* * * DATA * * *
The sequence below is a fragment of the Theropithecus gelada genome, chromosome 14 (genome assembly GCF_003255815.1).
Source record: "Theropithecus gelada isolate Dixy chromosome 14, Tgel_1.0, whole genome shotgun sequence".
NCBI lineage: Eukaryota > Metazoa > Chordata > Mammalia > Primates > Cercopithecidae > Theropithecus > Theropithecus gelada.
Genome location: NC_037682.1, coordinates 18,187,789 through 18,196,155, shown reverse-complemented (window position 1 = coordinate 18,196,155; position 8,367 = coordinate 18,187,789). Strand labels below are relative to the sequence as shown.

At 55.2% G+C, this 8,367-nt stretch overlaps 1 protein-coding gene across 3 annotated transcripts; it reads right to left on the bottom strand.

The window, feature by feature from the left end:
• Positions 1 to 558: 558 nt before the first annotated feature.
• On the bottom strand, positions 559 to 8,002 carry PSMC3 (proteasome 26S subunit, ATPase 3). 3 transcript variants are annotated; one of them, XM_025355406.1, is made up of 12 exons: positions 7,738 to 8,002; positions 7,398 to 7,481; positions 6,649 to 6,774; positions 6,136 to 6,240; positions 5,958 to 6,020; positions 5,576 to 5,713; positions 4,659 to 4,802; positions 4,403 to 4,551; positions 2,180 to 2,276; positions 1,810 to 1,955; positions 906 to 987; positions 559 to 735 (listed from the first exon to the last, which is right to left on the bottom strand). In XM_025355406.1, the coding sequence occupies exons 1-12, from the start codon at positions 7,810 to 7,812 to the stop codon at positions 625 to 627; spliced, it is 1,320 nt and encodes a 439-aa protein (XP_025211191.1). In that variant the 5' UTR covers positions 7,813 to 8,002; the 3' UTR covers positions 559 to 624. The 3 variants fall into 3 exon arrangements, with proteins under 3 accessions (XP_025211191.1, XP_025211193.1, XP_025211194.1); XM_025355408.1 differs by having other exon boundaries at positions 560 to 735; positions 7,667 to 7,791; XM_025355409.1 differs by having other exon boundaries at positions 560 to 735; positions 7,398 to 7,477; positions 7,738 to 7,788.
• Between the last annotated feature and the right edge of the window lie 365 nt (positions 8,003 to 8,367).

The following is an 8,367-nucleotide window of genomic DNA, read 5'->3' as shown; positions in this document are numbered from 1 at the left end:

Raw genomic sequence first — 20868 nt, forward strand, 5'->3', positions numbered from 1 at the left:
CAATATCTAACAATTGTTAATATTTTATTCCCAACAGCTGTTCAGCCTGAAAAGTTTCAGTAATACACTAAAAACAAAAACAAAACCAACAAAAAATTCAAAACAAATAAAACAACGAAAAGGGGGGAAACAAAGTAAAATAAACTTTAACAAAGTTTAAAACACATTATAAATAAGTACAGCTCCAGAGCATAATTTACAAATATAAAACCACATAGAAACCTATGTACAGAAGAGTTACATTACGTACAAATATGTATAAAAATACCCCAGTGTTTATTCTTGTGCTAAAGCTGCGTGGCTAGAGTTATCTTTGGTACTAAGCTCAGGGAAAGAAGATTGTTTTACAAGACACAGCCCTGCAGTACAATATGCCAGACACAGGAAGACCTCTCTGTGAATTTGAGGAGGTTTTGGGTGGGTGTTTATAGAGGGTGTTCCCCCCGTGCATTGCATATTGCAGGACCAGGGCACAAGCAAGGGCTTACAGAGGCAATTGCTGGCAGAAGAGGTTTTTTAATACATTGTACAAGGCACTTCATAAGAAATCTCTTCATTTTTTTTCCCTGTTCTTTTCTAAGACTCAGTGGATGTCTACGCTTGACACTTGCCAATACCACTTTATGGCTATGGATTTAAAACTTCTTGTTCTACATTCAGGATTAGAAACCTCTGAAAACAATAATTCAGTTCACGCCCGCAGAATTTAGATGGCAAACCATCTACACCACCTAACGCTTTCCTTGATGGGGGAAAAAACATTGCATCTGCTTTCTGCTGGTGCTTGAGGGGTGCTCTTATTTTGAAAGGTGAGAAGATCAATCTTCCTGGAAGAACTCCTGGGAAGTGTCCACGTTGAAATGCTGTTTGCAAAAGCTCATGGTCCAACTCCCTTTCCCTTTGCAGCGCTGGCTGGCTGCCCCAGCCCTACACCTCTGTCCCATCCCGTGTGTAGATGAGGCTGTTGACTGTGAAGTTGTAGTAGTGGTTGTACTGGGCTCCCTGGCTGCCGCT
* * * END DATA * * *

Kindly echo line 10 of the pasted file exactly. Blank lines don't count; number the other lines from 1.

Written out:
The following is an 8,367-nucleotide window of genomic DNA, read 5'->3' as shown; positions in this document are numbered from 1 at the left end: